Every now and then I combine a for-profit trip to Las Vegas with some training, some entertainment, and maybe a little bit of visiting with some friends. Just recently I returned from one of these busy agendas, and it was every bit as enjoyable as it was successful. But unlike fun, success does not come easy all the time. When you play expecting to win as I do, you soon realize that a new, interesting experience is waiting to tantalize every time.
Aside from checking into several hotels on the Strip, I chose to stay at Sam’s Town as I do once a month. My play there qualifies me for free everything, they have the multi-game/multi-denomination coin-less machines in five levels that I like, and it’s a good base to start from whenever I go for a Romp-Thru-Town (RTT) Play Strategy.
But there’s one problem: In the past year or so I haven’t had good results there, and this weekend was not much different. Although I win at most other places around town, right now they’ve got my number.
But my first night started off with a session win of $1,400. At the $5 level I was into double double bonus poker and hit four 2’s without the kicker to end a fairly short play session. Then I met with a local couple who asked me to instruct them on my Advanced RTT strategy.
The couple opted to play a 5Â¡/20Â¡/50Â¡ with a $5 mini-session goal. After telling them that starting at nickels in this type of strategy essentially makes it a not-so-desirable two-level play because 100 credits are required at 5Â¡ in order to cash out, they began. It didn’t take long to lose three sessions and $600, and only one quad was hit along the way. It’s actually the very first time I’ve worked with players on a variation of my play strategy where they lost. But these were seasoned players and I don’t really think it did much to shake their confidence in playing to win. I always recommend at least four levels starting at quarters or above with $10 mini-session goals, but if players aren’t comfortable with those limits then it’s always up to them.
After the third session I attempted to win some of that money back, but instead found myself parting with $800 on the dollar machine. All in all it was a frustrating experience to say the least. But the weekend was just beginning and I knew, from vast experience, that the last page was far from being turned.
In the morning I awoke refreshed and ready to go for a romp at 6 a.m. Naturally I began downstairs, and once again I dropped $3,500. But as somehow expected, I then went to 11 different casinos around town and won at every one but the Rio (lost $2,500), and made an overall profit of $4,100. As is usual with that type of win, there was one big hit — at the Hard Rock where four aces showed up on the $4 machine for $3,200. Yes, their 25Â¡/50Â¡/$1/$2 is a 10-coiner, so it gave me five levels up through $4.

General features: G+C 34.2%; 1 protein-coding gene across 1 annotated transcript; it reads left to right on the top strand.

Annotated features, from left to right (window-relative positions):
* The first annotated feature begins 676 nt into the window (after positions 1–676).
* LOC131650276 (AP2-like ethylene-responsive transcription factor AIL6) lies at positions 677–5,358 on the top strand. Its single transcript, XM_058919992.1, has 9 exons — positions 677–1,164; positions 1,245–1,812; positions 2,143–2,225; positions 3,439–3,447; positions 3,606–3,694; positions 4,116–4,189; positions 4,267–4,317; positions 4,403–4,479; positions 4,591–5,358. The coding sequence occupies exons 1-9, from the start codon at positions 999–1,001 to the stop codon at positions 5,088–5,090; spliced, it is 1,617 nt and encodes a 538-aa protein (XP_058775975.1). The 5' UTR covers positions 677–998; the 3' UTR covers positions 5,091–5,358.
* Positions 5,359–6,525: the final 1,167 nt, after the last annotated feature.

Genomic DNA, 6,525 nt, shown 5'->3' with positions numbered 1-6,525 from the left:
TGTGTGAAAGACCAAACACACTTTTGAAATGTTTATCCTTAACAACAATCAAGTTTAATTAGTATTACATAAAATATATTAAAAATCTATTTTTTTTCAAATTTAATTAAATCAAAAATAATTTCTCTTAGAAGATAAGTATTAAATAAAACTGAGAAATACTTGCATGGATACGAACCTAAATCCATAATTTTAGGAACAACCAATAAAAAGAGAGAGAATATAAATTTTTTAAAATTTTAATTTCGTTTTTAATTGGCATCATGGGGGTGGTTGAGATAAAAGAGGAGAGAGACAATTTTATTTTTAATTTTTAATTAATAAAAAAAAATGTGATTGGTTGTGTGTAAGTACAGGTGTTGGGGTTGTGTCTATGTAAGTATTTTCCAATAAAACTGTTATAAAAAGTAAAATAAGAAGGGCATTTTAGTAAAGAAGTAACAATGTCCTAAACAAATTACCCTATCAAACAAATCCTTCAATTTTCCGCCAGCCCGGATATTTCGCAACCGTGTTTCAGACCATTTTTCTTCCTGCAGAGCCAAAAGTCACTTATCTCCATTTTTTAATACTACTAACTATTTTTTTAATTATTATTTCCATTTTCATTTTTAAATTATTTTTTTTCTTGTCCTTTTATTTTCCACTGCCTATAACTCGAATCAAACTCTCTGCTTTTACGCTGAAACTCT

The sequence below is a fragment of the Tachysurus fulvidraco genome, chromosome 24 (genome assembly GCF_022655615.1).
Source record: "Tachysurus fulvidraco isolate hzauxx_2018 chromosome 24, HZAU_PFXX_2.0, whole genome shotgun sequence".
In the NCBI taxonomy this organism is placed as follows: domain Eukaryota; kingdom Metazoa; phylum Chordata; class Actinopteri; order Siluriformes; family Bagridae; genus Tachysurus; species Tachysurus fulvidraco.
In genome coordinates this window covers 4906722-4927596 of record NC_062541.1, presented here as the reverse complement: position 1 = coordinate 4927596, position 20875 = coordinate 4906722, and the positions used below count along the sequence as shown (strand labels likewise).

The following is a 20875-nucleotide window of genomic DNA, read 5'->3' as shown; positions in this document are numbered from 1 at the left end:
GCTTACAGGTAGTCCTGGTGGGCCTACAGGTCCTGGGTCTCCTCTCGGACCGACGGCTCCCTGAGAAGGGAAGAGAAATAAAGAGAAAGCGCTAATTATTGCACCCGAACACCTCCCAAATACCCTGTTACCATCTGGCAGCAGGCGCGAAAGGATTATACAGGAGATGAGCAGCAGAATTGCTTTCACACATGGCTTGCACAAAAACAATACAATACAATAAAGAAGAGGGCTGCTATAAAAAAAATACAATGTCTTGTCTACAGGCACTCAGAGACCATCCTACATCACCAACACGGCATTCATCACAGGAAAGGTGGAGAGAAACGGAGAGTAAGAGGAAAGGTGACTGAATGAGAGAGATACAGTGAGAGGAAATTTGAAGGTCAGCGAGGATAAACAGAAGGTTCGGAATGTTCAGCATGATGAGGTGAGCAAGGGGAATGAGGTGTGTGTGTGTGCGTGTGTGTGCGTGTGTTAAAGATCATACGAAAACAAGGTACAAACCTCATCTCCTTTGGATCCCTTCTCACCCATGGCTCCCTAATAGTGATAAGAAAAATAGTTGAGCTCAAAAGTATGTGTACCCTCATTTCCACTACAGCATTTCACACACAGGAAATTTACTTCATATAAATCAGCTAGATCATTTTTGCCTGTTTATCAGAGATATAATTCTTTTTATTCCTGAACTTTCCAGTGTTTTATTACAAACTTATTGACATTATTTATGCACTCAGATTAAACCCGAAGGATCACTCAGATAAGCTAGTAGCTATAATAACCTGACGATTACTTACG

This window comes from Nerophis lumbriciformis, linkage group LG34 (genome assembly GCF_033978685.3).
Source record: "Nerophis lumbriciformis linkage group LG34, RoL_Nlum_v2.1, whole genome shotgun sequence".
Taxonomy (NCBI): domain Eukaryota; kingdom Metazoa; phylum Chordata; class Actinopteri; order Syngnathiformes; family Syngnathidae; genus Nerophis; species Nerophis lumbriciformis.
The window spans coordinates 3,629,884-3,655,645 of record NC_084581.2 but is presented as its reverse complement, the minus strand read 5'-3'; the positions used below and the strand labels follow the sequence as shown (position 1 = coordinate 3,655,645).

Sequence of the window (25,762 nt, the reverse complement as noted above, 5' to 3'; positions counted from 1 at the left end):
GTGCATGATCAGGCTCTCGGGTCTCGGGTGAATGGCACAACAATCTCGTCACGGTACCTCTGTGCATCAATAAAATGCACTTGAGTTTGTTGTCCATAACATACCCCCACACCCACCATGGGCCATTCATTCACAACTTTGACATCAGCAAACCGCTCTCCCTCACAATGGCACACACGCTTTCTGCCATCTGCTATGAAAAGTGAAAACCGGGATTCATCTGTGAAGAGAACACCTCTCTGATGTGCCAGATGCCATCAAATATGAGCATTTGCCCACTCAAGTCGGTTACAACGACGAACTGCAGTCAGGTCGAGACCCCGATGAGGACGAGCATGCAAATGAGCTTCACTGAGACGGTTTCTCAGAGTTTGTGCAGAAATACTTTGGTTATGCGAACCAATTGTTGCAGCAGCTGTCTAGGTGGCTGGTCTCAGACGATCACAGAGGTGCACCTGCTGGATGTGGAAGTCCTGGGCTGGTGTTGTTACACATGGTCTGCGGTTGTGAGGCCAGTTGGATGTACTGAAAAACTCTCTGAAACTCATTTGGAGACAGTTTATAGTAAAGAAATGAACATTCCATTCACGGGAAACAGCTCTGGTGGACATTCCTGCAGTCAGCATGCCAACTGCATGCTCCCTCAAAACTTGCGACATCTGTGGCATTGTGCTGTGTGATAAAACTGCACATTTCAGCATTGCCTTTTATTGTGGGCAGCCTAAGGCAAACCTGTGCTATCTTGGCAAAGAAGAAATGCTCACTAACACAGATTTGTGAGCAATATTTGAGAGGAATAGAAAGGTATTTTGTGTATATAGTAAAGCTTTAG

After about an hour discussing my strategy and special plays that deviate from expert play with a friend at the Rio, I headed back to Sam’s Town. There I played a six-level romp (I went to the $20 machine after $5) trying to see if I could change my luck. I won $2,800, but on the very next session I lost that same amount. Very strange indeed, but since I’m a believer in anything can happen and usually does when playing video poker, I accepted the result, went to see I. Robot, had dinner with some friends, and made an early trip upstairs for the evening.
Before I left at 2 a.m., I played one final session and won $500. I haven’t counted out exactly where I’m at yet, but it’s somewhere around $1,200 ahead for the trip. Not too bad, considering I was on several other people’s schedules at times, I had no quit goal since I was going to leave when I did regardless, and I didn’t really bring the proper bankroll to be playing the $20 machine. I chalked up another interesting experience, picked up another win, and my mind is still spinning from all the what-ifs. Sounds pretty similar to every gambler’s visit to Nevada, does it not?
I realize many people who play video poker don’t play at some of the levels I do at times, but you should also know that if anyone asked me what level player I really feel I am, I’d say I’m at $2. The higher limit machines are only a part of my play strategies in the area of recovery, and I will never risk money won from any jackpot to hit another on a higher level of play. To do so would be the true sign of an addicted loser.
So goes short-term play. Sure, a few others are always telling me how all the short terms add up to one long-term, and if I’m playing a 99.9 percent game I’ll lose one tenth of one percent over a million years. Yes, I had a rough trip this time around, but I won. And you know what? It didn’t hurt one bit to buy the $45 in gas to get me there and back.